Withering India’s Neighbourhood Policy

I
ndia is believed to be one of the emerging economic powers of the world. This potential is attributed to several indicators such as demographic dividend, substantive economic growth, political stability, unity in diversity, a good pool of trained and skilled human resources, new strides in science and technology, mastery in information technology, well trained and adequately equipped army etc.

For the given of its size, location, economic potential, India has been holding an important and unique position in South Asia. In the terms of geography, demography, economy and military, it is the largest country in the South Asia. For the given of such factors, the countries of South Asia have always been remained skeptical of taking undue advantage of the weak bargaining capacity of neighbouring countries in a bilateral dialogue. India wanted to enhance bilateral relations with all the South Asian countries, but Bhashin (2008) has argued that   its bilateralism took as an instrument of coercive diplomacy and Indian hegemony.

Conceptualization of India’s South Asia Policy

Michael (2013) has argued that the inspiration and philosophy of Indian foreign policy has been derived from Kautilya’s Arthashastra, that is believed to be as a manual of statecraft. In this manual, the incumbent or the potential king has been guided, how to rule a state or what rules are to be followed to gain geopolitical and geostrategic space in terms of power in the region.

India has been following good neighbourly policy even before its independence. This argument could be substantiated by the argument of Rajkumar (1952: 46), who quoted Jawaharlal Nehru’s first speech delivered in December 1927, wherein he said, “The people of India have no quarrel with their neighbours and desire to live at peace with them.” The Nehruvian foreign policy had been consistently followed by the successive governments of India.

In the post-Cold War era, India has emerged as an economic global player in the global arena. The former Indian foreign secretary Nirupama Rao (2009-2011), has argued and accepted that a ‘peaceful neighbourhood is mandatory for the realization of India’s vision of economic growth.’ Realizing the geopolitical and geostrategic imperatives, India has invoked all the neighbouring countries to be partners and contribute to the regional growth and prosperity (MEA, Annual Report 2005: 1).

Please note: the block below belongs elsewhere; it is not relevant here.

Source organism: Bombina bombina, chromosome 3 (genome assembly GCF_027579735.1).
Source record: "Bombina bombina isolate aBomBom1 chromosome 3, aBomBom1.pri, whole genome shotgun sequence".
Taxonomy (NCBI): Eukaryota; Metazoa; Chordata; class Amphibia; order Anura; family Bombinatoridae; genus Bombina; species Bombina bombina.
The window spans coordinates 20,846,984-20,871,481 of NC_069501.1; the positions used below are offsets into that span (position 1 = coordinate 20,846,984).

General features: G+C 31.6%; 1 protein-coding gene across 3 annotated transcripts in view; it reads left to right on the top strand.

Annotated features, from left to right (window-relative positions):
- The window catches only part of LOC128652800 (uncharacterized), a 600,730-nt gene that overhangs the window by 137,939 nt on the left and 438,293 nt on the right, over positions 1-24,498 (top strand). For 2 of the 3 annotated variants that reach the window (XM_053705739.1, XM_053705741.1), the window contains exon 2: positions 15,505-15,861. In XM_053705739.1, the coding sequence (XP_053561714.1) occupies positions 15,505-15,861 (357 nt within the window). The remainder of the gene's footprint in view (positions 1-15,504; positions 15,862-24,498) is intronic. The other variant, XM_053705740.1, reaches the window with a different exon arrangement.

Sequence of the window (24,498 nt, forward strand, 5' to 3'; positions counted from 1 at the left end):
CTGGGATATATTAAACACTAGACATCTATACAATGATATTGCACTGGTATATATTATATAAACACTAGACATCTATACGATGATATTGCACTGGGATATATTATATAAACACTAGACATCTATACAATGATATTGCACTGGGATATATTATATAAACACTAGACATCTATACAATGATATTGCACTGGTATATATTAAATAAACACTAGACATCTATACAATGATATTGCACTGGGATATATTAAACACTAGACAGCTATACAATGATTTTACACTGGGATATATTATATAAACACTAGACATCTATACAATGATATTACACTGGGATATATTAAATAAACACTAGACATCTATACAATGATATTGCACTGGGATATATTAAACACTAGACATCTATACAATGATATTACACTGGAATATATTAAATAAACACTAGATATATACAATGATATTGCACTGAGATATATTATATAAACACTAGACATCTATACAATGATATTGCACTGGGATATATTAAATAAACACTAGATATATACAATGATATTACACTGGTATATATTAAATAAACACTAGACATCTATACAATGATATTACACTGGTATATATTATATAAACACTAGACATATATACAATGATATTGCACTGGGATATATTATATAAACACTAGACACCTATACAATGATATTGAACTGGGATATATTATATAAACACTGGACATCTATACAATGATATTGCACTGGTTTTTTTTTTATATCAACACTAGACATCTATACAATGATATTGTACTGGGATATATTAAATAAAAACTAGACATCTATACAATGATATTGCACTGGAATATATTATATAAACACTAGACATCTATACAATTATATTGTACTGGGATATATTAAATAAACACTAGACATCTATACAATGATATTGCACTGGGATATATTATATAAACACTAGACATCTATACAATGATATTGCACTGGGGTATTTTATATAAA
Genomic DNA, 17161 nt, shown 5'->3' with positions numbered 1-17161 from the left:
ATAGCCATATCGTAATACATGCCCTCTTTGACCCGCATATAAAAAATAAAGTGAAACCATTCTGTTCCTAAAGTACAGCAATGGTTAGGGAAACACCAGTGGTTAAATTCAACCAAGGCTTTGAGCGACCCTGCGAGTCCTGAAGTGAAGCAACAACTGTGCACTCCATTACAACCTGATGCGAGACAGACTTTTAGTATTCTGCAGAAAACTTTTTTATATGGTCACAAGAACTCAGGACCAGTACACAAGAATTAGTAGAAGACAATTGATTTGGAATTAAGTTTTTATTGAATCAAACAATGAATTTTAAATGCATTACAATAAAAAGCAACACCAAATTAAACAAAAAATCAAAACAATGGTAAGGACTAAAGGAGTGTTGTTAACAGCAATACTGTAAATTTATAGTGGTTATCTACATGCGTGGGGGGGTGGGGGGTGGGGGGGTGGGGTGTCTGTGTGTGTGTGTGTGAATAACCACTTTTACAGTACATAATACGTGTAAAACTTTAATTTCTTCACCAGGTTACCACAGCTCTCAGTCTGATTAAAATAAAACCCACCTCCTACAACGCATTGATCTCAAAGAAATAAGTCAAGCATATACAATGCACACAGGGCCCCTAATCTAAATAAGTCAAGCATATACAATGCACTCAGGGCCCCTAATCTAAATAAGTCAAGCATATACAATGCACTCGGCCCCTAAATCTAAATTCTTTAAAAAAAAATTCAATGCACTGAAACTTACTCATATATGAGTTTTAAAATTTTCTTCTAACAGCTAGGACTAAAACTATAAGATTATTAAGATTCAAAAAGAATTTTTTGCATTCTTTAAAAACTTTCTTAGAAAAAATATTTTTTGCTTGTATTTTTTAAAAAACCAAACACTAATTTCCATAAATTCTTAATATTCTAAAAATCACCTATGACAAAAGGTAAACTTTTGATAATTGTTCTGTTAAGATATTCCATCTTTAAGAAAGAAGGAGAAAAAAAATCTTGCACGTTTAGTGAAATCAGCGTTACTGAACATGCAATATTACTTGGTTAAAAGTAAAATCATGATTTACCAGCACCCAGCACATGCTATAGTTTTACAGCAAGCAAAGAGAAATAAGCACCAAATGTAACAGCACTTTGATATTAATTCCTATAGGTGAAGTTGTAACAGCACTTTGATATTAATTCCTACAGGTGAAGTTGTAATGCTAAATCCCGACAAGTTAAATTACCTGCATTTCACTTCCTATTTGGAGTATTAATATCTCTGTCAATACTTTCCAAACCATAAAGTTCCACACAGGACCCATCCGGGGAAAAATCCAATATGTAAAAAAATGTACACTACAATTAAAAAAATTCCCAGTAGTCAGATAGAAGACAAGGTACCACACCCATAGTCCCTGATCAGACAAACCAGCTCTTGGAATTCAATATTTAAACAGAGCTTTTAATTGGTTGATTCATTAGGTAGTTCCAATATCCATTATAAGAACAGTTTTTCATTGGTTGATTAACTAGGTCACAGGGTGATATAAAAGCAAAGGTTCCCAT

Modifying the South Asian Policy

India has been pursuing good neighbourly policy vis-à-vis South Asian countries, however, it is failed to convince them of the same. The leadership of these countries is of the firm opinion that India has been pursuing hegemonic policy. Moreover, the relations with almost all countries have remained off the keel. Since India has been emerging as one of the economic powers, thus, it realized that peaceful neighbourhood is the prerequisite of its economic development and prosperity in general and for the region in particular.

Even before the formation of his government, Modi had outlined foreign policy priorities during a Network 18 TV Programme: 'Think India, Dialogue Forum,' in 2013 as:

•Improving relations with immediate neighbours, as peace and tranquility in South Asia is essential for realizing the development agenda.

•The introduction of para-diplomacy.

•Enhance of bilateral trade with all the countries.

In order to show his priority and interest towards South Asia, the first, and unique step was taken by inviting all the heads of the South Asian countries. Moreover, it was believed that it would undo the criticism of his being hardliner. The invited guests list included-Hamid Karzai (Afghanistan), Tshering Tobgay (Bhutan), Abdulla Yameen (Maldives), Sushil Koirala (Nepal), Nawaz Sharif (Pakistan), Mahinda Rajapaksa (Sri Lanka), Navin Ramgoolam (Mauritius), Parliamentary Speaker Shirin Sharmin Chaudhury (Bangladesh) respectively. The policy was christened as the Neighbourhood First Policy, later on, formalized and concretized by the first speech of Indian President Pranab Mukherji (2014, June 9) and PM Address to the 69th Session of the United Nations General Assembly. By highlighted the place of neighbours in Indian foreign policy PM Modi said, “A nation’s destiny is linked to its neighbourhood. That is why my government has placed the highest priority on advancing friendship and cooperation with its neighbours.”